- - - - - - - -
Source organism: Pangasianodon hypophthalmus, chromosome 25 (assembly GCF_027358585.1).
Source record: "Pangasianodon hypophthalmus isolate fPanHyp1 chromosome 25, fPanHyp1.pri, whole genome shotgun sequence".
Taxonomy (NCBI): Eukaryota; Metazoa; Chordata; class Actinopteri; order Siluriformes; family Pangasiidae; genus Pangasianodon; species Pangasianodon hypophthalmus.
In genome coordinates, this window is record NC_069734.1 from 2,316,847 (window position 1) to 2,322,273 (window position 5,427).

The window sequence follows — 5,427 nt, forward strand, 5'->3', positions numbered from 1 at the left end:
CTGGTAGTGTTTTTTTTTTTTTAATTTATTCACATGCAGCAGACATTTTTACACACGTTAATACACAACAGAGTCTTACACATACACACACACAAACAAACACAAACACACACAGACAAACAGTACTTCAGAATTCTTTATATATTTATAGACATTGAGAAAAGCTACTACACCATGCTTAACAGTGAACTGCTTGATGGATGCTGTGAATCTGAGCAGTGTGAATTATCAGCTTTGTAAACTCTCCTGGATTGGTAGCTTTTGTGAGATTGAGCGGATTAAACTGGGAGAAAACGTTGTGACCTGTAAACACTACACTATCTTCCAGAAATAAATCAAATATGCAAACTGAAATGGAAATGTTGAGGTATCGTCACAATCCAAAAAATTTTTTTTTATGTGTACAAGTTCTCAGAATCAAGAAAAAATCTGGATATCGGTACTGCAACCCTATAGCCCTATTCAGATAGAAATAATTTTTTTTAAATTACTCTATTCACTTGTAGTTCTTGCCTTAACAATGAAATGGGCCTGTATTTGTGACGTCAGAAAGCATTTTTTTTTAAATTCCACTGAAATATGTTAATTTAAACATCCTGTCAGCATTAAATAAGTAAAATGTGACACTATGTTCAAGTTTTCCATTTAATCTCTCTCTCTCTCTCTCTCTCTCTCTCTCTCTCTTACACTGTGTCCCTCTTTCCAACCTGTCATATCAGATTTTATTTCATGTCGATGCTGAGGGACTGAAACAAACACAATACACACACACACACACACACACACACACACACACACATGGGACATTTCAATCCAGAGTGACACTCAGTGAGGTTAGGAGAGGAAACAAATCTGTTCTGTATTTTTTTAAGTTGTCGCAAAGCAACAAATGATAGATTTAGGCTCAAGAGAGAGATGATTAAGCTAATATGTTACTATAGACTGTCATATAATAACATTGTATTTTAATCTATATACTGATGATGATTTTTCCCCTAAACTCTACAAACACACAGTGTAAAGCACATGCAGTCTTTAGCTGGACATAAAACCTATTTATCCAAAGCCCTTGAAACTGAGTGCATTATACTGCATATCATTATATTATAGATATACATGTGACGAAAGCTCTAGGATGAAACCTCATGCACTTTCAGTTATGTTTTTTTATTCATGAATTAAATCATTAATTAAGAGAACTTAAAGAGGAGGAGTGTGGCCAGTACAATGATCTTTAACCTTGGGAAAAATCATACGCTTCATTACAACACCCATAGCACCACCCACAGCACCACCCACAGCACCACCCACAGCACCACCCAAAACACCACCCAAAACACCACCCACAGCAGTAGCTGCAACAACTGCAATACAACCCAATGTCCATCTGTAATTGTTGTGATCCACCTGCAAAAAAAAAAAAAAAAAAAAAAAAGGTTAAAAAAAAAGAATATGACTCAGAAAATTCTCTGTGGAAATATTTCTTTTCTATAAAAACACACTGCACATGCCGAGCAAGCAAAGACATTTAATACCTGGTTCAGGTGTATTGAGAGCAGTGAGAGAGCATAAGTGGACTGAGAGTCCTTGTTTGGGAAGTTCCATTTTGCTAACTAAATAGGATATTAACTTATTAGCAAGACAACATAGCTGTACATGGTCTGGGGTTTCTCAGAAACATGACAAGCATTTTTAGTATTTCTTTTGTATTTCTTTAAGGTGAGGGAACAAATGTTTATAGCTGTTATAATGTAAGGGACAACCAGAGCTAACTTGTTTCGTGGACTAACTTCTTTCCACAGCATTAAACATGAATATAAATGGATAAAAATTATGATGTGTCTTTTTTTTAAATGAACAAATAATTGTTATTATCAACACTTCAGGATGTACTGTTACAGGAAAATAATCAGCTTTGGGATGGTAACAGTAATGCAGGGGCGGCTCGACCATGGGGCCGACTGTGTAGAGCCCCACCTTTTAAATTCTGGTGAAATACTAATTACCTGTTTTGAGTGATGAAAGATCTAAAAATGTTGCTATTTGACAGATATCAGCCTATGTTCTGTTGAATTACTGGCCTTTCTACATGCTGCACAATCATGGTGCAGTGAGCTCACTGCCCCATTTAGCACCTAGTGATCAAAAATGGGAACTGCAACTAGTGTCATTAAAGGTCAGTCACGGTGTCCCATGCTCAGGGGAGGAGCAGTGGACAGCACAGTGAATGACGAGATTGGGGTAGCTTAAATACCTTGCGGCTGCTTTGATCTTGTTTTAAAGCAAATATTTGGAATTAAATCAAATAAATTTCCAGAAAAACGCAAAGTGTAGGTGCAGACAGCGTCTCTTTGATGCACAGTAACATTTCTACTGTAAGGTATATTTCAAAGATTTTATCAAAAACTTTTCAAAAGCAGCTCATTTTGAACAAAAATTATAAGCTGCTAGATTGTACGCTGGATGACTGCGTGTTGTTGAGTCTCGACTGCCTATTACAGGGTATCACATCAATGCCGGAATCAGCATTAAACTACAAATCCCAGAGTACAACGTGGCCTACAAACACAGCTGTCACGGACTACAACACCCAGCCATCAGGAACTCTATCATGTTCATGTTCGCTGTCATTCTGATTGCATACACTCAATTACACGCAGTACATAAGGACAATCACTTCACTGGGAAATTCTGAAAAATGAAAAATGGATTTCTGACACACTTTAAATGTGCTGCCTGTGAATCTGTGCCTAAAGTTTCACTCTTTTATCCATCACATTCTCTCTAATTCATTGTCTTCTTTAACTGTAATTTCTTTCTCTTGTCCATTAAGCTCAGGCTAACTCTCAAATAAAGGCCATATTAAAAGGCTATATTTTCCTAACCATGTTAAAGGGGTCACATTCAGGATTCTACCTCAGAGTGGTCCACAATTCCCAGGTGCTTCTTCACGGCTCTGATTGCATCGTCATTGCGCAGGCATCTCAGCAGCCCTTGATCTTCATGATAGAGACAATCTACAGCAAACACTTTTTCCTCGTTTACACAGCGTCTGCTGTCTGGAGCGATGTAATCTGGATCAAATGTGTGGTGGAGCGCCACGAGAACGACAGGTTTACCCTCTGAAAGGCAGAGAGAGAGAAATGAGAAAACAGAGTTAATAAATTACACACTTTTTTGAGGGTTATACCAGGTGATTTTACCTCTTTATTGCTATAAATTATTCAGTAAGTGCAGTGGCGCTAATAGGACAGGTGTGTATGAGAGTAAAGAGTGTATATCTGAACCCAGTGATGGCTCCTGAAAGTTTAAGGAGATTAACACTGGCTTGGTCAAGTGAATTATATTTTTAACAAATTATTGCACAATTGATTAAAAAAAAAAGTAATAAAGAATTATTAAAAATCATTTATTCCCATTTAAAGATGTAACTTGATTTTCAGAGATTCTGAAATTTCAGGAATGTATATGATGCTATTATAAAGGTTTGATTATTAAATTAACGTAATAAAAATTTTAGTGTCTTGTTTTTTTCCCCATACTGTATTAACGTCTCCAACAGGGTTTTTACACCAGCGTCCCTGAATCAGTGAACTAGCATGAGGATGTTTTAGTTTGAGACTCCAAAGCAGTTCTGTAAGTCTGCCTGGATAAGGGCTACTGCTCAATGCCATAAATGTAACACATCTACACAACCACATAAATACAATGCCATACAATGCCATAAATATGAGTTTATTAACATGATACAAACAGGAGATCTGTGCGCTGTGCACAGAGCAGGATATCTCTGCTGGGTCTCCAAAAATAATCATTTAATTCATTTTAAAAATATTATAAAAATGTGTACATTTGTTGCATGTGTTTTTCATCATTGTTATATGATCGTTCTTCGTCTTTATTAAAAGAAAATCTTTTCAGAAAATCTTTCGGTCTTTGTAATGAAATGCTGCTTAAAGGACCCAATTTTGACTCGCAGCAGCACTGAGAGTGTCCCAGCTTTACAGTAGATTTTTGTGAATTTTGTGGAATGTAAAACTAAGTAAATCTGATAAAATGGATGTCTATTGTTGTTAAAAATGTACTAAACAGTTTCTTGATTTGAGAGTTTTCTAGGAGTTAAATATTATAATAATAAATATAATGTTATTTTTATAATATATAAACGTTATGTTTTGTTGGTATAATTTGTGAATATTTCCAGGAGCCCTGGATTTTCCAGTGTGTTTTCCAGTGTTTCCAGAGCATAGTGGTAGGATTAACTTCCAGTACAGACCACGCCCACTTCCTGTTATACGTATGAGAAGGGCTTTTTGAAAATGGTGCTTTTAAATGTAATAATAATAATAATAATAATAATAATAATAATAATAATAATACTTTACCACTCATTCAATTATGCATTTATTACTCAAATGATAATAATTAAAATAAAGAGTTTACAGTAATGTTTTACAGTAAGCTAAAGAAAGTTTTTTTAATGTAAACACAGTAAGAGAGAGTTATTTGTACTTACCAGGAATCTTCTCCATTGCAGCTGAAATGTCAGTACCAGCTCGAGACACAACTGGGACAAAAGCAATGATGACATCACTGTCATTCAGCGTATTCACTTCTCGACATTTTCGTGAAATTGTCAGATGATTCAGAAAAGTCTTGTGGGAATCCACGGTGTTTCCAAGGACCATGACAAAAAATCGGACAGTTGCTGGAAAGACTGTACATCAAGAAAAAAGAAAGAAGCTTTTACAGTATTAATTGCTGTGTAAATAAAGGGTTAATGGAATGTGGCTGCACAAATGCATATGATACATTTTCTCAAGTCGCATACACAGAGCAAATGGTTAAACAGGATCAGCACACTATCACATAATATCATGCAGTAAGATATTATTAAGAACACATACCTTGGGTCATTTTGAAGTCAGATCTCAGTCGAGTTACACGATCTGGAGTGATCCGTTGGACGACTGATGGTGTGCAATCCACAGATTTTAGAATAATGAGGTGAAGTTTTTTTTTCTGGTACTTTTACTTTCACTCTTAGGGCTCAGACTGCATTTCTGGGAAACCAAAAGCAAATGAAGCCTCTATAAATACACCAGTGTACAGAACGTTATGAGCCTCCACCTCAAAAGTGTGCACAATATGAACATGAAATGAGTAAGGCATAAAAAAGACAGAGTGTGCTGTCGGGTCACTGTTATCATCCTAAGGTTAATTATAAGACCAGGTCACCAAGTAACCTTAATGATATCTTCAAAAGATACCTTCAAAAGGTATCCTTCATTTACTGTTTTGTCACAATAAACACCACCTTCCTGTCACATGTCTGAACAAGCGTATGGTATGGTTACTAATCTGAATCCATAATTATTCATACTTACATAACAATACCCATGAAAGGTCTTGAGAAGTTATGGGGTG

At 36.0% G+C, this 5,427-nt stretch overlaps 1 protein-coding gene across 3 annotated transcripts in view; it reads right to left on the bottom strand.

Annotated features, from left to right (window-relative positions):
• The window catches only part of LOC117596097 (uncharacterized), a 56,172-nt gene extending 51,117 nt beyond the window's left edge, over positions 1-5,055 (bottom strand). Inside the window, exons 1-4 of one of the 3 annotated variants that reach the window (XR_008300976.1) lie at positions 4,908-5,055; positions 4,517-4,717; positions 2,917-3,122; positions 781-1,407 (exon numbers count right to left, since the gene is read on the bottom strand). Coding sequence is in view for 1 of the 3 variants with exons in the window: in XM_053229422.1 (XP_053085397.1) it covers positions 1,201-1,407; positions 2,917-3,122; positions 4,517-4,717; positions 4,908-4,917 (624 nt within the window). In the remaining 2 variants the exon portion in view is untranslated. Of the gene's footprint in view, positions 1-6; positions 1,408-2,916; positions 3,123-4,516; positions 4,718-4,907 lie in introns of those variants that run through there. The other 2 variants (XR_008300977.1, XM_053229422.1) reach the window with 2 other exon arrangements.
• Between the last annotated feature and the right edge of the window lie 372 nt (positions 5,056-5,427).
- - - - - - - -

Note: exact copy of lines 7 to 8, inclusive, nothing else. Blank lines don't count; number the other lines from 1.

At 36.0% G+C, this 5,427-nt stretch overlaps 1 protein-coding gene across 3 annotated transcripts in view; it reads right to left on the bottom strand.

Annotated features, from left to right (window-relative positions):